Saturday, April 5, 2008

Robot Love

One thing always bothered me about the I Dream of Jeannie television show. Jeannie was this really, really good looking genie—she looked exactly like Barbara Eden—who lived in a bottle that the astronaut Tony Nelson—who looked exactly like a young J. R. Ewing—found on a beach. She called him “Master.” She wanted to do whatever he wanted her to do and quite a few things that he didn’t want. But Tony didn’t want her using her magic skills on his behalf. She obviously loved and adored him. But he kept dating other “normal” and “human” women.

A beautiful woman—wearing skimpy outfits—who wants nothing but to please you—and who has skills to overcome any obstacle to pretty much anything that confronts you—and it takes you several seasons to get around to marrying her.

Tony, Tony, Tony.

Of course, my reaction to this situation must be viewed in the context of puberty rushing up to greet me toward the end of the series’ run. The possibilities inherent in the plot boggled my hormones, not to mention my mind.

I guess that Tony had a more mature view of the situation. I do suspect that his pride had something to do with it—you know, a man wants to make his own way and do his own work. But I also think that he wanted to be careful. Who wants to be in a relationship with someone who is just fulfilling a role, in that case whatever the role is that a genie plays for her master, or who sees it as her duty to serve and please you?

OK, lots of people do. But that’s not the way that mature human beings want to relate to other human beings, particularly those with whom they are going to enter into the state of holy matrimony until death do them part. We want to love each other, to nurture each other, to support each other, to encourage each other, to respect each other, and to complement each other. We don’t want to have a spouse or partner that is programmed to behave a certain way or to be subservient.

So you want to be careful if you have the opportunity to marry a genie, even if she does look like Barbara Eden.

You’d want to be doubly careful about marrying a robot, then, wouldn’t you?

Now that’s a crazy idea, some of you are thinking.

And yet the possibility is being seriously proposed.

In a recent article in Scientific American, writer Charles Q. Choi reported on the opinion of David Levy that marriages between humans and robots are probably only a few decades away. In fact, he believes it to be inevitable. He also doesn’t think it’s a bad thing. “If the alternative is that you are lonely and sad and miserable, is it not better to find a robot that claims to love you and acts like it loves you? Does it really matter, if you’re a happier person?” he asks.

As the article points out, there are a good many people out there who prefer relationships with computers to relationships with people. There are also many people who have developed relationships with people whom they have known only on-line. So perhaps it is not a tremendous stretch to conceive of someone developing a romantic relationship with a robot if, as the article says could happen, robots could be developed that are quite human-like.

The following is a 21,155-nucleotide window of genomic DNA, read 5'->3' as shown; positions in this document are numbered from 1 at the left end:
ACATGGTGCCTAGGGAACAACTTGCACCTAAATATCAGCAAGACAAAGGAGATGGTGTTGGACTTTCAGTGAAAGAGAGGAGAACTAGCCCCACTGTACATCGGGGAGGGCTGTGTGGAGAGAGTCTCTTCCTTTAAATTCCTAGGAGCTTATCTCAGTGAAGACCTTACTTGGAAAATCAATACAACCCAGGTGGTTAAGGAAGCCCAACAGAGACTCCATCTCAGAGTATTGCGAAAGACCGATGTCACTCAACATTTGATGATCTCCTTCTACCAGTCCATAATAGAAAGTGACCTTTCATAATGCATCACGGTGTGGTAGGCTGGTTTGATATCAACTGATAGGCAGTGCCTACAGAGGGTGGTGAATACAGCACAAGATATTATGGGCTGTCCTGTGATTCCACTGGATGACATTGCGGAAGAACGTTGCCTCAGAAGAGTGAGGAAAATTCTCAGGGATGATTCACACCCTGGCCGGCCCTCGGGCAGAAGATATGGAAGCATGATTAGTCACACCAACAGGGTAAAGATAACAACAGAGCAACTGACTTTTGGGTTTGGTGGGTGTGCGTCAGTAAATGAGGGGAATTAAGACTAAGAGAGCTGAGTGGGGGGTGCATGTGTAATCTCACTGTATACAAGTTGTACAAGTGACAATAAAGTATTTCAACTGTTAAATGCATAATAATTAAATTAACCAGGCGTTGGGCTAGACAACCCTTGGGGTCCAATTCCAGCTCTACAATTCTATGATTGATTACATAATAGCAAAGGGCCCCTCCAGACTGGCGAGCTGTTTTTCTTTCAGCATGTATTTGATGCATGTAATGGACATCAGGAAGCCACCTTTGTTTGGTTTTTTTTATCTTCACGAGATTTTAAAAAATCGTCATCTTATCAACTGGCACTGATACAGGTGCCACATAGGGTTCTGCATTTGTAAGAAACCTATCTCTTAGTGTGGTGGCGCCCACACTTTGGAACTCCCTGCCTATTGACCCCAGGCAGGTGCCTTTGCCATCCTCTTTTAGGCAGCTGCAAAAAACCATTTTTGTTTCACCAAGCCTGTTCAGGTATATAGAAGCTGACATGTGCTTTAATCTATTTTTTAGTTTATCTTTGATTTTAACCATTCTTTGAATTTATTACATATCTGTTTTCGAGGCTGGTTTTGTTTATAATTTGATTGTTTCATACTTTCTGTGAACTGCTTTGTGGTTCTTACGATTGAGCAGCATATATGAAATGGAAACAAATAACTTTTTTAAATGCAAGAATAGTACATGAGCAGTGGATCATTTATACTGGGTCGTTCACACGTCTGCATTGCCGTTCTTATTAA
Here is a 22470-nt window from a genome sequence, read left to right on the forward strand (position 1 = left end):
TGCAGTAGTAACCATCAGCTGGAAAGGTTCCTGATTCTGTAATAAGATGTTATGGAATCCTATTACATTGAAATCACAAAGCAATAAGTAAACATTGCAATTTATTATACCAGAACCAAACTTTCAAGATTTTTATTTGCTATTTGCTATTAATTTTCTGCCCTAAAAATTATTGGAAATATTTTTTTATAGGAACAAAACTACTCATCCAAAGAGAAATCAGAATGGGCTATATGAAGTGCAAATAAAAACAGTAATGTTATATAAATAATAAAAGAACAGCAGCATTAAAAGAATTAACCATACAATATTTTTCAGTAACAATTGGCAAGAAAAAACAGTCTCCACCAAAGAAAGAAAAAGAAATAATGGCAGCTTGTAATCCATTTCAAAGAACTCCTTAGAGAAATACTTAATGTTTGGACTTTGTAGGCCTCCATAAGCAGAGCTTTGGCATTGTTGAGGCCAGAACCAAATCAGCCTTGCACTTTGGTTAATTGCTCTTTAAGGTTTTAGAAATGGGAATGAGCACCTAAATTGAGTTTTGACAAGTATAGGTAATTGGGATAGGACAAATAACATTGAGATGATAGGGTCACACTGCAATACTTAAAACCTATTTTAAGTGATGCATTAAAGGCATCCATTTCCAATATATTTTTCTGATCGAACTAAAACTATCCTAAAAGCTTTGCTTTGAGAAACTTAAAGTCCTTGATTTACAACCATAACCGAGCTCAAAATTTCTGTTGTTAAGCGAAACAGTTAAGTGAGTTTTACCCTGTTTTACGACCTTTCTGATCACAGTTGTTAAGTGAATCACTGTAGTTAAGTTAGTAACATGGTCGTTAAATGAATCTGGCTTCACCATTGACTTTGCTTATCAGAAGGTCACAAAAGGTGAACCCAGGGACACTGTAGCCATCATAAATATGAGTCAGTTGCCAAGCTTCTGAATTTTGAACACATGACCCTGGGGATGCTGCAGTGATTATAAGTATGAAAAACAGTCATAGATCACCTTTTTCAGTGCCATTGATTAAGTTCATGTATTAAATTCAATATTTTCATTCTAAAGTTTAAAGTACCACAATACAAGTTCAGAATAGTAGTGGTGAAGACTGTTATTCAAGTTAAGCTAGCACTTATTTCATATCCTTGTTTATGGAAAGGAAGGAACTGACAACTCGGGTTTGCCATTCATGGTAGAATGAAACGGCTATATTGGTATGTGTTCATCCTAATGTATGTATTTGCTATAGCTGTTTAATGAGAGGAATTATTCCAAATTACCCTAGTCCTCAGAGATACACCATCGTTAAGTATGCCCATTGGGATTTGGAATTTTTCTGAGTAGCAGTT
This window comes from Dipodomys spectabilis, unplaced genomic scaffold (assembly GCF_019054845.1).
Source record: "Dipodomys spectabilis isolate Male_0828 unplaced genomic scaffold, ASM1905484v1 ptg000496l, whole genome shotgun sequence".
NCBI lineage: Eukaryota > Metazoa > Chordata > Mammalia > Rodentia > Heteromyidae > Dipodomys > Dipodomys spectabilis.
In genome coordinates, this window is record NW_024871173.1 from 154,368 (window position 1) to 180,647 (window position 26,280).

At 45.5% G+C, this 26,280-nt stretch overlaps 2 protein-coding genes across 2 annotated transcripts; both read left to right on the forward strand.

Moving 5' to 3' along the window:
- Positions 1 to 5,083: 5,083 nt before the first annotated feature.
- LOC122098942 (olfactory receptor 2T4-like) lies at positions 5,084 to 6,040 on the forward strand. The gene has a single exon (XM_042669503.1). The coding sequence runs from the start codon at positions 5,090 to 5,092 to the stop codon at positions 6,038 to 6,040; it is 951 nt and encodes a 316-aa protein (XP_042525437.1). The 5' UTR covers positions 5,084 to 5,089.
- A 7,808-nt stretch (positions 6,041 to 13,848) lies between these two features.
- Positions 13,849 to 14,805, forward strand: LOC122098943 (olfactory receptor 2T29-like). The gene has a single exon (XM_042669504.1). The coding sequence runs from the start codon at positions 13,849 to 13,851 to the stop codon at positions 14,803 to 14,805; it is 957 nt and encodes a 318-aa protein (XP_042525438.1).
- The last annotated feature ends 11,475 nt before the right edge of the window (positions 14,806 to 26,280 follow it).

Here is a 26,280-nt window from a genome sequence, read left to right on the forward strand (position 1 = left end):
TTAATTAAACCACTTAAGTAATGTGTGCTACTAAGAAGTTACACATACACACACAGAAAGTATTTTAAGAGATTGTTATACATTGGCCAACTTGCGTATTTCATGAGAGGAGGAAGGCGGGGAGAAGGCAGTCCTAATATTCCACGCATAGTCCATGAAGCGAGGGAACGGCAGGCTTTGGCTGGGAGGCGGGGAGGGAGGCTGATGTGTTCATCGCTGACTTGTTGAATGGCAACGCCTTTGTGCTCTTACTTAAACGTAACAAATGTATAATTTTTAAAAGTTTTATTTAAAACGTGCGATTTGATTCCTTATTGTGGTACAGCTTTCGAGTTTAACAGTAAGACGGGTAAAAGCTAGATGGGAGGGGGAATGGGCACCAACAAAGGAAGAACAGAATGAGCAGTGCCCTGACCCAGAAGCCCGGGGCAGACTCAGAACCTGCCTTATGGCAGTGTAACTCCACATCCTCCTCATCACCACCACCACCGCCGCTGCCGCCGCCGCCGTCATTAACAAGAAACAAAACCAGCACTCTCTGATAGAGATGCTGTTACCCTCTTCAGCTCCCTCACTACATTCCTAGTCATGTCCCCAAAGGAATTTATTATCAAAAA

I tend in my attitude on this toward the thinking of M.I.T. psychologist Sherry Turkle who is quoted in the article as saying, “If you are lonely but afraid of intimacy, relationships with machines can enable you to be a loner yet never alone, give you the illusion of companionship without the demands of friendship. There is nothing to celebrate here. To me, the seductiveness of relationships with robots speaks to what we are not getting from people.”

I realize that there are many people who have difficulty developing meaningful human relationships. I also fully recognize that all human relationships, even those between the most well-adjusted of people, are complex and challenging.

Nevertheless, God made us to develop those challenging relationships and to live in the midst of all the ambiguity and difficulty and pain—and all the wonder and mystery and pleasure and reward.

Having a robot for a mate might have some of the same supposed benefits that having a genie as a mate might have. But I just don’t believe that growth and life and love happen when one partner is programmed to be subservient or is just designed to meet the other’s needs. Growth and life and love happen when full human beings relate to one another in and through their full humanity.

So, having a robot as a mate just wouldn’t be right—not even if they can make one that looks like Barbara Eden!

1 comment:

johnj said...

I've been involved in computing as a student, researcher, faculty and now retiree for 45+ years. Artificial Intelligence has promised machines that will be indistinguishable from true intelligence 10-20 years in the future for my entire career. I see from your article that the promise is still being made.

During my 45 years in computing single CPU performance has improved by about a factor of a 1,000,000 while its cost has dropped my a factor of more than 10,000. Better software and faster computers don't make much difference in this pursuit. The answer, as you point out in various ways each Sunday morning, lies elsewhere.